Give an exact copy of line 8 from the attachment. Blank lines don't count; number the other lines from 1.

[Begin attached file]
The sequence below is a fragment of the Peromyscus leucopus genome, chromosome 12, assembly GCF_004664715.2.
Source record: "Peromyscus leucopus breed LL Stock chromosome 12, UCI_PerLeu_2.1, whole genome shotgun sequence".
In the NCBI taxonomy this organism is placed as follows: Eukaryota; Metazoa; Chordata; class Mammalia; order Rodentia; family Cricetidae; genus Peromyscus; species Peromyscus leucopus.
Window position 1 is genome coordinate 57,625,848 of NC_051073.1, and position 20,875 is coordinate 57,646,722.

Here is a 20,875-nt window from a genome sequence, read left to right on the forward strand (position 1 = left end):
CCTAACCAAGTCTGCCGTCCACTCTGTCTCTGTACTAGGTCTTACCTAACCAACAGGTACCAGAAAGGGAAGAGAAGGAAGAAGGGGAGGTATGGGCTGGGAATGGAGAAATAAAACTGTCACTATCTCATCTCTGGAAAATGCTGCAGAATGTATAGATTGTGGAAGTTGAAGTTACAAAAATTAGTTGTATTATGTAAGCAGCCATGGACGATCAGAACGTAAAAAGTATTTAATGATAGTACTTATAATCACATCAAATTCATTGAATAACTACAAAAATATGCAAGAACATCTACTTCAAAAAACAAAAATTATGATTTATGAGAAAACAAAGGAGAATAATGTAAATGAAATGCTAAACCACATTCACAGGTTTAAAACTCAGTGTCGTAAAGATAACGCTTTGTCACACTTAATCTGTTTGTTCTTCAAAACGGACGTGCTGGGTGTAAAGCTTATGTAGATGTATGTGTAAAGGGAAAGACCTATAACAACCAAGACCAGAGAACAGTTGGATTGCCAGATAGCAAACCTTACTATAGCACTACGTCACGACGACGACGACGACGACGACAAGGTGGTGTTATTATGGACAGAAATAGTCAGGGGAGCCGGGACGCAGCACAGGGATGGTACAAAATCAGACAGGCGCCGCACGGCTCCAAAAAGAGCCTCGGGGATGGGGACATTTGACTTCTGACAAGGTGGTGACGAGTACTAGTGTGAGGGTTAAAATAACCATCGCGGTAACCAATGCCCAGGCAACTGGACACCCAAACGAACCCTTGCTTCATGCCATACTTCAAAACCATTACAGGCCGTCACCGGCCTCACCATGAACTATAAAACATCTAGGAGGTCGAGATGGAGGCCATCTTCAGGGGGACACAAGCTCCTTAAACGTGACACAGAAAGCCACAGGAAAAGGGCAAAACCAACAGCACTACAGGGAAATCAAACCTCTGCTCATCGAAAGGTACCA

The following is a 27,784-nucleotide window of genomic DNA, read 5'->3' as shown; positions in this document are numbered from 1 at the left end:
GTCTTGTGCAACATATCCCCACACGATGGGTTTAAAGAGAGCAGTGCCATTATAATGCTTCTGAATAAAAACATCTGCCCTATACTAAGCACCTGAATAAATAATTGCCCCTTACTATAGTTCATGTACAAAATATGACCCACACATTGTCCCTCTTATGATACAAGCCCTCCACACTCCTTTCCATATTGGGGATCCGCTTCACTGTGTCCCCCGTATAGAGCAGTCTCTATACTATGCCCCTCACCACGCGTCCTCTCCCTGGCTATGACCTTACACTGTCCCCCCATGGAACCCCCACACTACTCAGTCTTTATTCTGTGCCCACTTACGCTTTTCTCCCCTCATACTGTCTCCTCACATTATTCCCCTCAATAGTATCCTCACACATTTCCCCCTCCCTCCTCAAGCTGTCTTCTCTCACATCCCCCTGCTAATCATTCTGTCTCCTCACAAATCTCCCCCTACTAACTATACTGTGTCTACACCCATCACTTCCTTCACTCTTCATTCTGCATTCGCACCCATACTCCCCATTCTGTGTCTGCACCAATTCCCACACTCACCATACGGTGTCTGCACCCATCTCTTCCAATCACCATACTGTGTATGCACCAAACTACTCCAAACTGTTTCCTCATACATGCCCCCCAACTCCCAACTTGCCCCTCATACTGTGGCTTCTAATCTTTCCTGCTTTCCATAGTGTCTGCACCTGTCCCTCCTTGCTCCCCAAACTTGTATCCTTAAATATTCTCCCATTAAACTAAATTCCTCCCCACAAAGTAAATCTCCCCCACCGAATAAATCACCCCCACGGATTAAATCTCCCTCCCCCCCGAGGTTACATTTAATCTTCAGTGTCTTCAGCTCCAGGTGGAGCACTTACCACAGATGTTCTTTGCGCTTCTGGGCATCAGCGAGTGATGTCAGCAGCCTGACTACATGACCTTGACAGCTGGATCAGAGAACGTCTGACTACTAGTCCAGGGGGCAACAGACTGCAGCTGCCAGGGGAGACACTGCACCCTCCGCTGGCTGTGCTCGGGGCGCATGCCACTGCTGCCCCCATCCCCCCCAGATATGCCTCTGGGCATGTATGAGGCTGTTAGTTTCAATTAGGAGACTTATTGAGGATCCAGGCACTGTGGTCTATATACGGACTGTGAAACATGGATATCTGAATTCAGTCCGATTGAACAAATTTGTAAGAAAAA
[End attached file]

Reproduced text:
GTCTTGTGCAACATATCCCCACACGATGGGTTTAAAGAGAGCAGTGCCATTATAATGCTTCTGAATAAAAACATCTGCCCTATACTAAGCACCTGAATAAATAATTGCCCCTTACTATAGTTCATGTACAAAATATGACCCACACATTGTCCCTCTTATGATACAAGCCCTCCACACTCCTTTCCATATTGGGGATCCGCTTCACTGTGTCCCCCGTATAGAGCAGTCTCTATACTATGCCCCTCACCACGCGTCCTCTCCCTGGCTATGACCTTACACTGTCCCCCCATGGAACCCCCACACTACTCAGTCTTTATTCTGTGCCCACTTACGCTTTTCTCCCCTCATACTGTCTCCTCACATTATTCCCCTCAATAGTATCCTCACACATTTCCCCCTCCCTCCTCAAGCTGTCTTCTCTCACATCCCCCTGCTAATCATTCTGTCTCCTCACAAATCTCCCCCTACTAACTATACTGTGTCTACACCCATCACTTCCTTCACTCTTCATTCTGCATTCGCACCCATACTCCCCATTCTGTGTCTGCACCAATTCCCACACTCACCATACGGTGTCTGCACCCATCTCTTCCAATCACCATACTGTGTATGCACCAAACTACTCCAAACTGTTTCCTCATACATGCCCCCCAACTCCCAACTTGCCCCTCATACTGTGGCTTCTAATCTTTCCTGCTTTCCATAGTGTCTGCACCTGTCCCTCCTTGCTCCCCAAACTTGTATCCTTAAATATTCTCCCATTAAACTAAATTCCTCCCCACAAAGTAAATCTCCCCCACCGAATAAATCACCCCCACGGATTAAATCTCCCTCCCCCCCGAGGTTACATTTAATCTTCAGTGTCTTCAGCTCCAGGTGGAGCACTTACCACAGATGTTCTTTGCGCTTCTGGGCATCAGCGAGTGATGTCAGCAGCCTGACTACATGACCTTGACAGCTGGATCAGAGAACGTCTGACTACTAGTCCAGGGGGCAACAGACTGCAGCTGCCAGGGGAGACACTGCACCCTCCGCTGGCTGTGCTCGGGGCGCATGCCACTGCTGCCCCCATCCCCCCCAGATATGCCTCTGGGCATGTATGAGGCTGTTAGTTTCAATTAGGAGACTTATTGAGGATCCAGGCACTGTGGTCTATATACGGACTGTGAAACATGGATATCTGAATTCAGTCCGATTGAACAAATTTGTAAGAAAAA